In A BIGGER SPLASH, the lives of a high profile couple, a famous rock star (Tilda Swinton) and a filmmaker (Matthias Schoenaerts), vacationing and recovering on the idyllic sun-drenched and remote Italian island of Pantelleria, are disrupted by the unexpected visit of an old friend (Ralph Fiennes) and his daughter (Dakota Johnson) - creating a whirlwind of jealousy, passion and, ultimately, danger for everyone involved. Written by
At the start of the movie Marianne walks onto a huge rock concert stage, looking very much like Bill Wyman - then later on Harry performs a Rolling Stones song, failing to sound much like Mick Jagger. See more »
Penelope tells everyone she is 22 years old and her passport shows a birth date in November 1993, which is consistent with her being 22 in 2015. Later, the police state that Penelope is actually only 17. However, no issue is raised about her having a fraudulent passport (which is a serious matter) and she is allowed to fly home seemingly without penalty. Not even a scolding. See more »
Paul De Smedt:
We're all obscene. Everyone's obscene. That's the whole fucking point. We see it and we love each other anyway.
See more »
Throughout the credits, and at random intervals, there are images of stylised flowers, particularly noticeable in the section listing soundtrack items. See more »
A remake of Jacques Deray's 'La Piscine' (1969), 'A Bigger Splash' has attracted some big names: Ralph Fiennes, Tilda Swinton, Dakota Johnson and Matthias Schoenaerts make it a star-spangled vehicle indeed.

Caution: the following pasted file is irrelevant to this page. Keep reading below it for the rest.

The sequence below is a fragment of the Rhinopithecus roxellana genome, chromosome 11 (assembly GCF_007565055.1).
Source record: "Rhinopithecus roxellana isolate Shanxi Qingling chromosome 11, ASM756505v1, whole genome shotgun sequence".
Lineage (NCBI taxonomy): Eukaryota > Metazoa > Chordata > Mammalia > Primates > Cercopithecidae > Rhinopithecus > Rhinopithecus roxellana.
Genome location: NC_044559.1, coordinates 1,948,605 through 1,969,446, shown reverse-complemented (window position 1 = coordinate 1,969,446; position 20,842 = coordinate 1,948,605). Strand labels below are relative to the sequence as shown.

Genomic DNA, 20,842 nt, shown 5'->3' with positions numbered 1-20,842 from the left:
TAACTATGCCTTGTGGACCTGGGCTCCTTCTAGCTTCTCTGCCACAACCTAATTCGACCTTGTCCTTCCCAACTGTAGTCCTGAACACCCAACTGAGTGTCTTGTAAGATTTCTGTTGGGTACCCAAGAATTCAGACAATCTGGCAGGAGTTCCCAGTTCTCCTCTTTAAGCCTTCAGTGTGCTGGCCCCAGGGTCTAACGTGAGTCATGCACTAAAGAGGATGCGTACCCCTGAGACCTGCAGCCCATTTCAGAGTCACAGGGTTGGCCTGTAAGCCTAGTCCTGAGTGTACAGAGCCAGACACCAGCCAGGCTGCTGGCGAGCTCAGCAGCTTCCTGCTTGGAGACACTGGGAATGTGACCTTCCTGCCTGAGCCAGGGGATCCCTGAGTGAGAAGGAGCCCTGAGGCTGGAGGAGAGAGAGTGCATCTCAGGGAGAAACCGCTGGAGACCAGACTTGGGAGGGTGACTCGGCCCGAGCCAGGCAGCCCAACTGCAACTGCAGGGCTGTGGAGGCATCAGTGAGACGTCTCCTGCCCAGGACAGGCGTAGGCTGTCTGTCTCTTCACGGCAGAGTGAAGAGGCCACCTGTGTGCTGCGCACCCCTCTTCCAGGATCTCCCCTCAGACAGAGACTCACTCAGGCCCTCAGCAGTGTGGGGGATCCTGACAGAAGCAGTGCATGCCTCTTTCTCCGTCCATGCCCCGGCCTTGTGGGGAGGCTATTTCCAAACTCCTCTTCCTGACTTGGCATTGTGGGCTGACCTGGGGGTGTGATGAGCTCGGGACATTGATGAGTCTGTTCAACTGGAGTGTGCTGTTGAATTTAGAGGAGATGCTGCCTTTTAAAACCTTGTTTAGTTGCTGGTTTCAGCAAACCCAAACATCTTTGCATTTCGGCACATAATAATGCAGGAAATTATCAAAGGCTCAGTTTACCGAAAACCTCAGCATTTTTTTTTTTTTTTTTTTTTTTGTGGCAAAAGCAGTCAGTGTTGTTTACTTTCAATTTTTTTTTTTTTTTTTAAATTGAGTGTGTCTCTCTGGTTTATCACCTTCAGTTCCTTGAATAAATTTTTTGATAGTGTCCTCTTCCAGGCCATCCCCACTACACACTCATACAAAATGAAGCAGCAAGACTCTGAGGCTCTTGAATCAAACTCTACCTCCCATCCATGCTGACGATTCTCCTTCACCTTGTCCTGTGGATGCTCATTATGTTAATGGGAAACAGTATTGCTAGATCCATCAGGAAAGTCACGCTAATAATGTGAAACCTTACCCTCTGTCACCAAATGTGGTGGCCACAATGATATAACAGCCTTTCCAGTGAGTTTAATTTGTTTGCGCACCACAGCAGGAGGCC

Recuperating rock star Marianne Lane (Swinton) is on holiday with her lover Paul (Schoenaerts) when their peace and quiet is destroyed by that worst of all afflictions: the uninvited guest. In this case it's Harry Hawkes (Fiennes), Marianne's former producer and lover, who wants to show off his newly-discovered daughter Penelope (Johnson). As the quartet - joined for a time by two more women whom Harry takes it upon himself to invite - cavort under the Italian sun, conversations are held, secrets revealed and betrayals occur.
This is very much an actors' film, and Fiennes does a splendid job as the over-enthusiastic, noisy Harry; I wanted to punch him after about five minutes. Johnson does her best with the standard femme fatale role, and Schoenaerts is perfectly competent. Star of the show, however, is definitely Swinton, who has very few lines (her character is supposed to refrain from speaking after a throat operation) but as she's in most scenes is required to get Marianne's opinions across through facial expression, miming, and sheer force of personality, which she manages splendidly.
This is an engrossing film, with an interesting plot, good acting and lovely scenery (and not just of the countryside variety, either - all four leads get their kit off at some point, although I could have done with fewer such scenes from Mr Fiennes - he's in relatively good nick for a chap in his fifties, but things are starting to sag!) It's strange, though, that an Italian/French co-production is mainly in the English language!
38 of 67 people found this review helpful.
Was this review helpful to you?
| Report this